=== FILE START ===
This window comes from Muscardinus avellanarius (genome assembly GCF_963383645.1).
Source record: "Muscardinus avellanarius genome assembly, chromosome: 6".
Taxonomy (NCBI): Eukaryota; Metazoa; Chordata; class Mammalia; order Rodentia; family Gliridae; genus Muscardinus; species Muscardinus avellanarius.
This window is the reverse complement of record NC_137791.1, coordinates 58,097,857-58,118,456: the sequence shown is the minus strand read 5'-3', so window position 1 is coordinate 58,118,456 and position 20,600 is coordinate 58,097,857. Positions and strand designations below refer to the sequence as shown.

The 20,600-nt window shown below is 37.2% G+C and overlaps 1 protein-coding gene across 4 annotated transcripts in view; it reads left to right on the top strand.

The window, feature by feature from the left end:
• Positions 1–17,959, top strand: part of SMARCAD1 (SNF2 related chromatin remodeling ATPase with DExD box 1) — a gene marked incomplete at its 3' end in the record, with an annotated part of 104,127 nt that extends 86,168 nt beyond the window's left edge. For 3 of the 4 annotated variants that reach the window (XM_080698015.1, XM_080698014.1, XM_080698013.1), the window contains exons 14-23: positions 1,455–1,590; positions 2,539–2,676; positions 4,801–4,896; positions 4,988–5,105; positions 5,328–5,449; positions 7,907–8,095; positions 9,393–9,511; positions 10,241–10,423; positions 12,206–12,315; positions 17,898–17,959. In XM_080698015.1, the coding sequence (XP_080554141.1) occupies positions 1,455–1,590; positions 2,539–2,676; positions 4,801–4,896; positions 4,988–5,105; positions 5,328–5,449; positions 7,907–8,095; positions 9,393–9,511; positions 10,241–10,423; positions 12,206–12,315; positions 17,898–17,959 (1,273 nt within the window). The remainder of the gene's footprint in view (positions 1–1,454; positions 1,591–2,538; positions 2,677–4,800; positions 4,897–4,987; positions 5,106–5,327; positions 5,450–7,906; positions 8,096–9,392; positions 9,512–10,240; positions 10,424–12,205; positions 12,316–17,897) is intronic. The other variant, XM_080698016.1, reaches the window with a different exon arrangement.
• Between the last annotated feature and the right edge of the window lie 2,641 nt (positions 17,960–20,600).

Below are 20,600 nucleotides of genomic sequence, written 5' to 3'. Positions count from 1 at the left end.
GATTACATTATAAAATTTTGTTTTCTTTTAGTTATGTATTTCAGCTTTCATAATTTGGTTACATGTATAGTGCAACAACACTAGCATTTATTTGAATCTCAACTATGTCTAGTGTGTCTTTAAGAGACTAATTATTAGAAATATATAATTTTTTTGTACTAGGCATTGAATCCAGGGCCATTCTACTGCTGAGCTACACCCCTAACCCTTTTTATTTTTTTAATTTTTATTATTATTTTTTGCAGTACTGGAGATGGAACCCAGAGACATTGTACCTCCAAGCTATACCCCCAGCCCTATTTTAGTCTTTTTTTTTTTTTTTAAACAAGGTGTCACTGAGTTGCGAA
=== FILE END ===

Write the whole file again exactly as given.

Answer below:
This window comes from Muscardinus avellanarius (genome assembly GCF_963383645.1).
Source record: "Muscardinus avellanarius genome assembly, chromosome: 6".
Taxonomy (NCBI): Eukaryota; Metazoa; Chordata; class Mammalia; order Rodentia; family Gliridae; genus Muscardinus; species Muscardinus avellanarius.
This window is the reverse complement of record NC_137791.1, coordinates 58,097,857-58,118,456: the sequence shown is the minus strand read 5'-3', so window position 1 is coordinate 58,118,456 and position 20,600 is coordinate 58,097,857. Positions and strand designations below refer to the sequence as shown.

The 20,600-nt window shown below is 37.2% G+C and overlaps 1 protein-coding gene across 4 annotated transcripts in view; it reads left to right on the top strand.

The window, feature by feature from the left end:
• Positions 1–17,959, top strand: part of SMARCAD1 (SNF2 related chromatin remodeling ATPase with DExD box 1) — a gene marked incomplete at its 3' end in the record, with an annotated part of 104,127 nt that extends 86,168 nt beyond the window's left edge. For 3 of the 4 annotated variants that reach the window (XM_080698015.1, XM_080698014.1, XM_080698013.1), the window contains exons 14-23: positions 1,455–1,590; positions 2,539–2,676; positions 4,801–4,896; positions 4,988–5,105; positions 5,328–5,449; positions 7,907–8,095; positions 9,393–9,511; positions 10,241–10,423; positions 12,206–12,315; positions 17,898–17,959. In XM_080698015.1, the coding sequence (XP_080554141.1) occupies positions 1,455–1,590; positions 2,539–2,676; positions 4,801–4,896; positions 4,988–5,105; positions 5,328–5,449; positions 7,907–8,095; positions 9,393–9,511; positions 10,241–10,423; positions 12,206–12,315; positions 17,898–17,959 (1,273 nt within the window). The remainder of the gene's footprint in view (positions 1–1,454; positions 1,591–2,538; positions 2,677–4,800; positions 4,897–4,987; positions 5,106–5,327; positions 5,450–7,906; positions 8,096–9,392; positions 9,512–10,240; positions 10,424–12,205; positions 12,316–17,897) is intronic. The other variant, XM_080698016.1, reaches the window with a different exon arrangement.
• Between the last annotated feature and the right edge of the window lie 2,641 nt (positions 17,960–20,600).

Below are 20,600 nucleotides of genomic sequence, written 5' to 3'. Positions count from 1 at the left end.
GATTACATTATAAAATTTTGTTTTCTTTTAGTTATGTATTTCAGCTTTCATAATTTGGTTACATGTATAGTGCAACAACACTAGCATTTATTTGAATCTCAACTATGTCTAGTGTGTCTTTAAGAGACTAATTATTAGAAATATATAATTTTTTTGTACTAGGCATTGAATCCAGGGCCATTCTACTGCTGAGCTACACCCCTAACCCTTTTTATTTTTTTAATTTTTATTATTATTTTTTGCAGTACTGGAGATGGAACCCAGAGACATTGTACCTCCAAGCTATACCCCCAGCCCTATTTTAGTCTTTTTTTTTTTTTTTAAACAAGGTGTCACTGAGTTGCGAA